The main source of bias in the studies was that of the lack of blinding of participants and personnel. This was true of the majority of trials and is a common problem where participants engage in an active intervention. Only three studies addressed this problem; in the study by Gaudlitz et al. , participants in exercise groups of differing intensity were blinded as to the group they were in and so were the personnel assessing outcome. This study was judged overall to be the best quality for minimising the risk of bias in all categories. Control participants in the study by Brookes et al were given placebo medication and outcome assessors were also blinded . Participants in the trial by Broman-Fulks et al were unaware of the intervention used in the other group . Attention bias, where the groups were not matched for the time spent with a supervisor, was also a difficulty in some trials. In these instances, the improvement could potentially be due to the time spent with the trainer, rather than the exercise itself. Of the fifteen studies, only eight had matched the time spent with a therapist between the groups [23, 38, 39, 42,43,44,45,46]. Evaluation of risk of bias in each trial is given in Table 3.
The quality of evidence was moderate for all outcomes and is demonstrated in Table 4. The GRADE score was downgraded by one in all outcomes due to the lack of blinding of participants in most of the trials and also for the possibility of attention bias due to time spent with the supervisor being therapeutic in itself.
Exercise vs waiting list control group
The results from the meta-analysis of Exercise group vs Waiting list control group gave an effect size of − 0.41 (95% CI = − 0.70 to − 0.12), where a negative effect size denotes an improvement in anxiety scores. The heterogeneity given by the I2 test was 0% (95% CI = 0 to 61%)) (Fig. 3).
Of the studies that were excluded from the numerical meta-analysis due to data presentation, three of the trials also found that exercise was significantly more effective than placebo in reducing anxiety symptoms [38,39,40]. One study found that exercise did not lead to a statistically significant improvement in symptoms compared to patients in a relaxation group . Table 5 shows the results for the Exercise vs Waiting List Control Group.
High intensity vs low intensity exercise
Figure 4 shows the meta-analysis of the results of four trials which each included a comparison of high intensity exercise with low intensity exercise. The pooled estimate of differences found in those four studies gave an effect size of − 0.38 (95% CI = − 0.68 to − 0.08), suggesting that high intensity exercise training is more effective at lowering anxiety levels than lower intensity training (Fig. 4). The heterogeneity given by the I2 test was 0% (95% CI (0 to 67.9%).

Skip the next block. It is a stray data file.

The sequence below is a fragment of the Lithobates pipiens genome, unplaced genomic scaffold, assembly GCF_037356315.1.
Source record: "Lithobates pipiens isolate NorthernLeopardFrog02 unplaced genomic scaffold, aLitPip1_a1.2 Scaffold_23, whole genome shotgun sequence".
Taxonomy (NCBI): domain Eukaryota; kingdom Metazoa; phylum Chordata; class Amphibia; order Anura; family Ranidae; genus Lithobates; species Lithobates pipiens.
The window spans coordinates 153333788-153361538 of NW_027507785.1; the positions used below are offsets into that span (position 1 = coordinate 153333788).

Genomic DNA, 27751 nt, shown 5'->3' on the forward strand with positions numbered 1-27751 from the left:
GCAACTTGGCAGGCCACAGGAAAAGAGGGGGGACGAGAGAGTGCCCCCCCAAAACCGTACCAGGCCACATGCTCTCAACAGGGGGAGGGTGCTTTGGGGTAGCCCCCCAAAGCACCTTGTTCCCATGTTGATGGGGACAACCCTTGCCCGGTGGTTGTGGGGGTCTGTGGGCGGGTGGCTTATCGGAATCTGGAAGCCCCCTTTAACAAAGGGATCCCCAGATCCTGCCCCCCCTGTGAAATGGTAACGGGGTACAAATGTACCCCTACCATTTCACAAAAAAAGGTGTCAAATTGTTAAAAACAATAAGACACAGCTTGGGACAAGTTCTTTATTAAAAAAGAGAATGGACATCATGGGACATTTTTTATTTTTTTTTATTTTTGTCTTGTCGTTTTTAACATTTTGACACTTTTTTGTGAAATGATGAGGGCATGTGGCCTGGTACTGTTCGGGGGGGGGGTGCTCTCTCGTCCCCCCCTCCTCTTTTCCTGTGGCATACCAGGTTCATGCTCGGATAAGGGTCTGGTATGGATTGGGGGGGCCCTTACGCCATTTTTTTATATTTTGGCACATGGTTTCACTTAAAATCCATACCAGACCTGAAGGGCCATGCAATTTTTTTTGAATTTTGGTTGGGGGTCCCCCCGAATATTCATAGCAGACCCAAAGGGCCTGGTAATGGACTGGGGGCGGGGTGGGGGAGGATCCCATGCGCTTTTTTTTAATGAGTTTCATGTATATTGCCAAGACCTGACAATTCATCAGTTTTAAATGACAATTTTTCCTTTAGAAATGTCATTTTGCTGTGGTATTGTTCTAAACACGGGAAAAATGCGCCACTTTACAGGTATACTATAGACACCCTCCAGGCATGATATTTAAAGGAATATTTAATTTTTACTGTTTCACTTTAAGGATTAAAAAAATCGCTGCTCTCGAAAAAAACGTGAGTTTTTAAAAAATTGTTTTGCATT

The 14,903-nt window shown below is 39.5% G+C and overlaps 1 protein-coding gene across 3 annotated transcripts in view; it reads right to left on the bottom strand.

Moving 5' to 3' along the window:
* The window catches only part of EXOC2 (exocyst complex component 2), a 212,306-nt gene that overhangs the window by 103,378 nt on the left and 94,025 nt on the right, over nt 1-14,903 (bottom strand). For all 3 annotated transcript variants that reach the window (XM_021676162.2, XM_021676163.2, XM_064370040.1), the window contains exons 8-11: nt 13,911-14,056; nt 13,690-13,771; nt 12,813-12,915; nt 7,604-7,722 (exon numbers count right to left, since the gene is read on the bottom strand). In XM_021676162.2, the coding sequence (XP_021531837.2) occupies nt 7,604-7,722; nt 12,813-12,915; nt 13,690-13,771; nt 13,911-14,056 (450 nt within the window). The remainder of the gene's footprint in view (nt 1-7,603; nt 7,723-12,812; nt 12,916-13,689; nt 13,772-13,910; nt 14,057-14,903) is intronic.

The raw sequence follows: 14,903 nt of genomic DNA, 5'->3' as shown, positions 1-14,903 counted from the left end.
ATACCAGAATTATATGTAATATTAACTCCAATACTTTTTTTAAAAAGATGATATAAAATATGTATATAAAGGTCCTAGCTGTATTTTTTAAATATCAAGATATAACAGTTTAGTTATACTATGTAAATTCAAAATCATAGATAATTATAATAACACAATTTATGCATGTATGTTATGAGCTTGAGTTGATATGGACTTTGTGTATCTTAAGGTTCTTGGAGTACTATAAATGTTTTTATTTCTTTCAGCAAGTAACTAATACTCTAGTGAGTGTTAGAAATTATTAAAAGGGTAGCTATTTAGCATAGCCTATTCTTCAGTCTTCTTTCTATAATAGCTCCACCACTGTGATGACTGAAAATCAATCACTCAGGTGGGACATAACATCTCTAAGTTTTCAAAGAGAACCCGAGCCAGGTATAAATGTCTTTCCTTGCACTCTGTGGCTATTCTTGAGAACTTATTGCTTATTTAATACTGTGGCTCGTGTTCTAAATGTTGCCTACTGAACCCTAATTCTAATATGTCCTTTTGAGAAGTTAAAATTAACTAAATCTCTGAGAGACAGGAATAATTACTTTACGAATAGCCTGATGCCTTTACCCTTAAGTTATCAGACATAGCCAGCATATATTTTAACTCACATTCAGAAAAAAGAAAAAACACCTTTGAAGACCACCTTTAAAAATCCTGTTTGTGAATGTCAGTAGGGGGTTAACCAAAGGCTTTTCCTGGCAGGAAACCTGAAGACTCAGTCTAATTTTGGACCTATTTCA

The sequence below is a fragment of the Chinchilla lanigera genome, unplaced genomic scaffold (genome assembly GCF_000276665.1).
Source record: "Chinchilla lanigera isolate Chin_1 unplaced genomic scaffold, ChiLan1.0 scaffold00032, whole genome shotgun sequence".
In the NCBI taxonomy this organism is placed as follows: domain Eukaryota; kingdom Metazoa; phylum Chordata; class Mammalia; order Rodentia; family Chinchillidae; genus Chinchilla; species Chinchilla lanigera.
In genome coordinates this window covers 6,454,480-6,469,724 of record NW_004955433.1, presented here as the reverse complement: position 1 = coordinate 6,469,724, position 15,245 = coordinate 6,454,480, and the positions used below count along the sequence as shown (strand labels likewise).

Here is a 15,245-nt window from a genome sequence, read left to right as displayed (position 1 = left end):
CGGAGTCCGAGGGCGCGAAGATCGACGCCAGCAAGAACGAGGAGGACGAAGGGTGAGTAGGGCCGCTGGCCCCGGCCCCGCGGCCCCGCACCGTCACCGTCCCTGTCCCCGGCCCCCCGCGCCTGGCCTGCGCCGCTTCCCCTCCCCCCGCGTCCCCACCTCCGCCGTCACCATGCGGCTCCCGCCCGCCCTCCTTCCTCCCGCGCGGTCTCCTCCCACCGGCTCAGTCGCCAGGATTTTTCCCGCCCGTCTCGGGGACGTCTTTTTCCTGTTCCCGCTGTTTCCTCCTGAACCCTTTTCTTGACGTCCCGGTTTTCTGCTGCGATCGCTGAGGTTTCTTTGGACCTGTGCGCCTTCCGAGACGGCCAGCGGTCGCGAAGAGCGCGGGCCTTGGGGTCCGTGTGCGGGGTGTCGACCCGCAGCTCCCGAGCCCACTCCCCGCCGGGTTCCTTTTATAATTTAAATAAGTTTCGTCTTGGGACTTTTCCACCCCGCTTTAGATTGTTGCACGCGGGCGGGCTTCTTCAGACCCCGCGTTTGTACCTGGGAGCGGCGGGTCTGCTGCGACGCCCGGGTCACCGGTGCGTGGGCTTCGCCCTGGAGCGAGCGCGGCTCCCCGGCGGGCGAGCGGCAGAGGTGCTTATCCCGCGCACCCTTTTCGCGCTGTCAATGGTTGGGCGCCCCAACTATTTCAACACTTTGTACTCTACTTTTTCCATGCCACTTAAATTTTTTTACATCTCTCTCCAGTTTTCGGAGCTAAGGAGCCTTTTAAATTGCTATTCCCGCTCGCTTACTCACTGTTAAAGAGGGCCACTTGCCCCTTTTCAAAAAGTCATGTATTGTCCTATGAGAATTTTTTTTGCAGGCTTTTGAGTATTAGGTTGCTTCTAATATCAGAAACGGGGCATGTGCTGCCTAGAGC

Drop-out rates were greater in the high intensity group in the study by Sexton and equal in the studies by Broman-Fulks and Steptoe et al. [43,44,45]. In the study by Gaudlitz et al. there more non-completers in the low intensity groups than in the high intensity group . Of the trials that were excluded from the meta-analysis, Martinsen et al found that there was no difference in anxiety reduction between walkers and joggers, but that there was a higher drop-out rate in the jogging group (P > 0.1) . Table 6 shows the results for the High Intensity Exercise vs Low Intensity Exercise Groups.
Results from long term follow up scores
Three studies from the high intensity vs low intensity group gave measurements for long term follow up scores [44,45,46]. They all found that the reduction in anxiety from exercise was maintained several months after the training in both high intensity and low intensity groups. Two studies found that high intensity exercise lead to bigger reductions in the long term [45, 46] and one study reported a similar reduction between high intensity and low intensity groups . The combined effect size from these three studies was − 0.30 (95% CI = − 0.72 to 0.12) (Table 7). The heterogeneity given by the I2 test was 18.2% (95% CI = 0 to 77.5%).
Subgroup analysis of results from patients with raised anxiety levels and those with diagnosed anxiety disorders
There were seven trials identified where patients had raised anxiety levels based on a validated rating scale [33, 36, 37, 40, 41, 43, 45], five of these trials gave data which could be included in the meta-analysis [33, 36, 37, 43, 45]. The overall effect size in this group of participants was − 0.46 (− 0.74 to − 0.17) (Fig. 5). Both of the trials not included in the meta-analysis also showed a reduction in anxiety scores in the exercise group compared with the control group [39, 40]. There were eight trials identified were participants had formally diagnosed anxiety disorders [23, 34, 35, 38, 39, 42, 44, 46], of which four were included in the meta-analysis [34, 35, 44, 46]. The overall effect size in this group of patients was a smaller reduction in anxiety symptoms of − 0.32 (0.62 to − 0.01) There was no significant difference in the mean reduction of symptoms between the two groups of trials P = 0.24 (− 0.39 to 0.19).